Southend University Hospital supports hypo awareness week
01 October 2014
The diabetes team at Southend University Hospital are encouraging their patients to Talk Hypos by taking part in this year’s national hypo awareness week which runs from 29 September to 5 October.
A hypo (or hypoglycaemia) is a potentially dangerous
complication of diabetes and is triggered when the blood glucose
level of a person with diabetes drops too low.
Symptoms and their severity vary and can range from feeling
hungry or dizzy to trembling, blurred vision or a pounding heart.
Left untreated, symptoms can become serious and cause
Diabetes is common in our area; on average 16.2% of inpatients
have diabetes at any one time. Nationwide, over a fifth (22%) of
people with diabetes in hospital will have experienced a hypo
within the past seven days.
One in 10 will have experienced a severe hypoglycaemic episode
and one in 50 will have required injectable treatment due to the
severity of the hypo.
The TALK Hypos awareness campaign, supported by Novo
Nordisk and Diabetes UK, aims to encourage people with diabetes to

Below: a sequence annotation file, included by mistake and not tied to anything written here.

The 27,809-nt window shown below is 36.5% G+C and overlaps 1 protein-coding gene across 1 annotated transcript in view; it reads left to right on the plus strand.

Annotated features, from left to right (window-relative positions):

recognise symptoms and talk about hypos with their healthcare
The campaign uses a simple acronym to help people with diabetes
to manage hypos more effectively:
- THINK: Do you know what a hypo is? Do you
suffer from hypos?
- ASK: your doctor or nurse about hypos and
discuss them as part of your consultation.
- LEARN: what can be done to better manage your
hypos, including lifestyle and treatment options.
- KEEP: track of your hypos for discussion with
your healthcare professional
Diabetes staff have been visiting wards and departments around
the hospital to raise awareness of hypoglycaemia using a special
'hypo simulator', a piece of equipment that allows the viewer to
see and experience what a hypo feels like through the eyes of a
person with diabetes.
Diabetes specialist nurse, Michelle Purchese, said: "We're
delighted to be a part of this year's hypo awareness week, raising
awareness and helping to reduce instances of hypos occurring in
hospital which can impact on patients' recovery and their length of
"Prompt and effective treatment of hypoglycaemia is essential so
it's important that we educate as many people as possible on
recognising the signs and symptoms."
Members of the public are invited to visit the hospital's
diabetes centre between 10.30am and 2.30pm on Friday 3 October
where they can meet the diabetes team, learn more about hypos and,
crucially, how to recognise and treat them.